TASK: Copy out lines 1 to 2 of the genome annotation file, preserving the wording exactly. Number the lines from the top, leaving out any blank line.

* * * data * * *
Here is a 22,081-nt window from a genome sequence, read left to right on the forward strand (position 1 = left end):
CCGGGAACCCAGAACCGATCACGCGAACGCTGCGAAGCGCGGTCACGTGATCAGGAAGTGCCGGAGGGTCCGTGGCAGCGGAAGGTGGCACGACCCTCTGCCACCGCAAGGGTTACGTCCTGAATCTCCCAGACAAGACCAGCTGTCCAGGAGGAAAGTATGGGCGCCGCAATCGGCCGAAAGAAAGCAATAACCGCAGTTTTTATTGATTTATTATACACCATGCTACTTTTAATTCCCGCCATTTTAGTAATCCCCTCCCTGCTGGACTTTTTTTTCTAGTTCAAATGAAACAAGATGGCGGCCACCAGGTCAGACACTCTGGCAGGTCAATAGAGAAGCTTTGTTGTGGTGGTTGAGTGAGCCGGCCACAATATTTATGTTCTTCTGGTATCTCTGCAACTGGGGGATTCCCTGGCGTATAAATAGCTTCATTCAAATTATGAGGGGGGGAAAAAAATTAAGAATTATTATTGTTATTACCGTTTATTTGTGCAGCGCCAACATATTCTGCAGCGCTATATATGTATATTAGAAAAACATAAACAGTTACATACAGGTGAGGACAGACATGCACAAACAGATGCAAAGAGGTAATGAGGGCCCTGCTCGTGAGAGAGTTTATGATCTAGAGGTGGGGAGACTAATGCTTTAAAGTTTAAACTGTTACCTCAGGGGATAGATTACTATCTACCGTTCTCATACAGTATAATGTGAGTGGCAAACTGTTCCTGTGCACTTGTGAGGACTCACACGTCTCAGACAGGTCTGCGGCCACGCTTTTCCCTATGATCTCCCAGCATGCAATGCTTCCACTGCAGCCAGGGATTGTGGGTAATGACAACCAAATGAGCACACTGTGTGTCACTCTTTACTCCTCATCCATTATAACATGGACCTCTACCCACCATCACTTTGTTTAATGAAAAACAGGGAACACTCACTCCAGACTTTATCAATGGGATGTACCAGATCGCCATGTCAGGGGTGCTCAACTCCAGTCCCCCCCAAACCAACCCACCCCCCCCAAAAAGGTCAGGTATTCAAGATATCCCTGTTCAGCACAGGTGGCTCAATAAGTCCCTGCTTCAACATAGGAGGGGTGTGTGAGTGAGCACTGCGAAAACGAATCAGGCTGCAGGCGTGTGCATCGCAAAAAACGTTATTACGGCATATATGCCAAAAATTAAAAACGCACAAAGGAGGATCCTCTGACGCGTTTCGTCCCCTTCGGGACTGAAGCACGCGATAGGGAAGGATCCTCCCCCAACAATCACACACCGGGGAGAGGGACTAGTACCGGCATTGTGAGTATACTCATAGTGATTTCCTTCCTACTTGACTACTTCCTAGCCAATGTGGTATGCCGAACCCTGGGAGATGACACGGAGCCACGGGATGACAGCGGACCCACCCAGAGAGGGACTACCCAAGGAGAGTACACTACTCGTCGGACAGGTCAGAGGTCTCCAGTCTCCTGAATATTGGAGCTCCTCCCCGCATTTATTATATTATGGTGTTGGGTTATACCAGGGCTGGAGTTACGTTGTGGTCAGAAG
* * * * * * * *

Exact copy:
Here is a 22,081-nt window from a genome sequence, read left to right on the forward strand (position 1 = left end):
CCGGGAACCCAGAACCGATCACGCGAACGCTGCGAAGCGCGGTCACGTGATCAGGAAGTGCCGGAGGGTCCGTGGCAGCGGAAGGTGGCACGACCCTCTGCCACCGCAAGGGTTACGTCCTGAATCTCCCAGACAAGACCAGCTGTCCAGGAGGAAAGTATGGGCGCCGCAATCGGCCGAAAGAAAGCAATAACCGCAGTTTTTATTGATTTATTATACACCATGCTACTTTTAATTCCCGCCATTTTAGTAATCCCCTCCCTGCTGGACTTTTTTTTCTAGTTCAAATGAAACAAGATGGCGGCCACCAGGTCAGACACTCTGGCAGGTCAATAGAGAAGCTTTGTTGTGGTGGTTGAGTGAGCCGGCCACAATATTTATGTTCTTCTGGTATCTCTGCAACTGGGGGATTCCCTGGCGTATAAATAGCTTCATTCAAATTATGAGGGGGGGAAAAAAATTAAGAATTATTATTGTTATTACCGTTTATTTGTGCAGCGCCAACATATTCTGCAGCGCTATATATGTATATTAGAAAAACATAAACAGTTACATACAGGTGAGGACAGACATGCACAAACAGATGCAAAGAGGTAATGAGGGCCCTGCTCGTGAGAGAGTTTATGATCTAGAGGTGGGGAGACTAATGCTTTAAAGTTTAAACTGTTACCTCAGGGGATAGATTACTATCTACCGTTCTCATACAGTATAATGTGAGTGGCAAACTGTTCCTGTGCACTTGTGAGGACTCACACGTCTCAGACAGGTCTGCGGCCACGCTTTTCCCTATGATCTCCCAGCATGCAATGCTTCCACTGCAGCCAGGGATTGTGGGTAATGACAACCAAATGAGCACACTGTGTGTCACTCTTTACTCCTCATCCATTATAACATGGACCTCTACCCACCATCACTTTGTTTAATGAAAAACAGGGAACACTCACTCCAGACTTTATCAATGGGATGTACCAGATCGCCATGTCAGGGGTGCTCAACTCCAGTCCCCCCCAAACCAACCCACCCCCCCCAAAAAGGTCAGGTATTCAAGATATCCCTGTTCAGCACAGGTGGCTCAATAAGTCCCTGCTTCAACATAGGAGGGGTGTGTGAGTGAGCACTGCGAAAACGAATCAGGCTGCAGGCGTGTGCATCGCAAAAAACGTTATTACGGCATATATGCCAAAAATTAAAAACGCACAAAGGAGGATCCTCTGACGCGTTTCGTCCCCTTCGGGACTGAAGCACGCGATAGGGAAGGATCCTCCCCCAACAATCACACACCGGGGAGAGGGACTAGTACCGGCATTGTGAGTATACTCATAGTGATTTCCTTCCTACTTGACTACTTCCTAGCCAATGTGGTATGCCGAACCCTGGGAGATGACACGGAGCCACGGGATGACAGCGGACCCACCCAGAGAGGGACTACCCAAGGAGAGTACACTACTCGTCGGACAGGTCAGAGGTCTCCAGTCTCCTGAATATTGGAGCTCCTCCCCGCATTTATTATATTATGGTGTTGGGTTATACCAGGGCTGGAGTTACGTTGTGGTCAGAAG